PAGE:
January Man

Early January is a perverse time. It cheers the future but is hardly out of sight of the year just done; it invites change and new deals without encouraging specifics; it trumpets a new season, but you wouldn't know it to look out your window--winter's just settling in and the weather's lousy. In short, January is a time of emotional and practical contradictions that are at best tantalizing, at worst cruel. What better month/metaphor for the upcoming presidential inaugural that, with a mix of grand parties and grander policy rollouts, will try and lay to rest the recent past that will almost certainly haunt us for decades to come? We plan, January laughs. For a while anyway.

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But I always liked the perverseness of January. It suits me somehow. It helps that my birthday is the 6th and I have no choice but to claim a time of year that nobody's really interested in claiming, not in the wake of major holiday hangover. Yes, I've got the space all to myself, which seems fitting for a writer. I know that the 6th is actually a big holiday for orthodox and other Christians who consider it the twelfth day of Christmas, or Feast Day of the Epiphany; in my old country of New Orleans, they call it King's Day. But it's still post-New Years and a lonely time, more isolation than celebration. In my 47 years on the planet I've met exactly one person with my birthday, my neighbor down the block who I only met four years ago when I moved here. Lonnie is a classic reflection of all things early January--practical, hardworking, warm but wary of too much enthusiasm. I'd say she was a perfect Capricorn, but she's churchgoing and I doubt she ascribes to astrology. I do know she doesn't observe King's Day, not since I've known her. She's not one to overdo things.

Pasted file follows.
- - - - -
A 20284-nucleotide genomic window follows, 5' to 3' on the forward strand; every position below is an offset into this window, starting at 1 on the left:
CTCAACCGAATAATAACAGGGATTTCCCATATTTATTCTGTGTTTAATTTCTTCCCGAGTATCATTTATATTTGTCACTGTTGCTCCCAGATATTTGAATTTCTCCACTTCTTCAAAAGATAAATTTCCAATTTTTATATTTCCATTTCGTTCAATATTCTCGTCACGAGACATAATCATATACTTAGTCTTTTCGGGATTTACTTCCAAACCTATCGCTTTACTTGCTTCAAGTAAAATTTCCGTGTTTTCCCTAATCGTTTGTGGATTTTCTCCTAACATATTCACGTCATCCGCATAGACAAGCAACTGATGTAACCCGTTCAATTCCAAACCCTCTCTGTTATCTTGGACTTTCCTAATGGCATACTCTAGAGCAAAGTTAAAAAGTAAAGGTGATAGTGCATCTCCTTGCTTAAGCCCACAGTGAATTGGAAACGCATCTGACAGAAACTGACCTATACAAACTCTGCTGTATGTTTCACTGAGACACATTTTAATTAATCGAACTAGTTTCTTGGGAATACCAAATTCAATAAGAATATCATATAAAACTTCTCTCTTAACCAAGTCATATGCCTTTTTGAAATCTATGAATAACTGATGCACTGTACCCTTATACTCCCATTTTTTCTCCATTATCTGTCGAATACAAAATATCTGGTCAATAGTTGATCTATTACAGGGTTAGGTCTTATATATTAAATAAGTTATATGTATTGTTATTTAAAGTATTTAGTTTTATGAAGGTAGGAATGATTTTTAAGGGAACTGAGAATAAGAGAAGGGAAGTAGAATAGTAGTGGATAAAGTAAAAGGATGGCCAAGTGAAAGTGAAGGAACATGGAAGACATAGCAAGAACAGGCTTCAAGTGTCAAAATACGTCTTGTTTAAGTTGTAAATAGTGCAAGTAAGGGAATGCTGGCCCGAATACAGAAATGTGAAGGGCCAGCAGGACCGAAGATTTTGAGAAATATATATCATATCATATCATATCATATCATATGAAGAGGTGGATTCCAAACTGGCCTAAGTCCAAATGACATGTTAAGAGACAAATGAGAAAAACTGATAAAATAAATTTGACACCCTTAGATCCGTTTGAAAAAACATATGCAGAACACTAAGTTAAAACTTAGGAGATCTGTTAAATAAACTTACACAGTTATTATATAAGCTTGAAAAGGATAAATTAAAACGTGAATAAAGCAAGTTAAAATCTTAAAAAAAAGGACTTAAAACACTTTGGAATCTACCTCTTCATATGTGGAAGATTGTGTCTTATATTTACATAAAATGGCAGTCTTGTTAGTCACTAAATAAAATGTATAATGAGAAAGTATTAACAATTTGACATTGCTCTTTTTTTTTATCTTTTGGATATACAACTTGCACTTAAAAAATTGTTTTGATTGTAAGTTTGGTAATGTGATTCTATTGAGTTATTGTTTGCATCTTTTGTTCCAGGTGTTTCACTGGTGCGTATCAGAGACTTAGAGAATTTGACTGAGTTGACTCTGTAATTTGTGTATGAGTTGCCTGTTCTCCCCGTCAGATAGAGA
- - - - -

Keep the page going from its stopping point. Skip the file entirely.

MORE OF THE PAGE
I'm a little sobered by the number this year. Maybe it's because I'm Obama's age and I can't help but feel a tiny bit of the burden he must be feeling right about now. The burden of not simply becoming president, but of representing so many Americans who for so long paid absolutely no attention to our generation and what it meant. By that I mean the black generation born in the 60s and the first in history to be raised without the long arm of Jim Crow in their lives. We know about the movement warriors of the 60s and the hip-hop generation that came later, but almost nothing has been said about the Obama generation inbetween on which so much hope for real change rested. That hope that was contained within black communities is now suddenly explicit. It's become everybody's hope.

I don't know that I like the attention. I prefer anonymity and the muddled expectations of January. Obama doesn't have that option. But then, his birthday's in August. I admit, we could use some of that sunny, straightforward, distinctly unperverse weather right now.

The image associated with this post was taken by Flickr user craynol. It was used under Creative Commons license.

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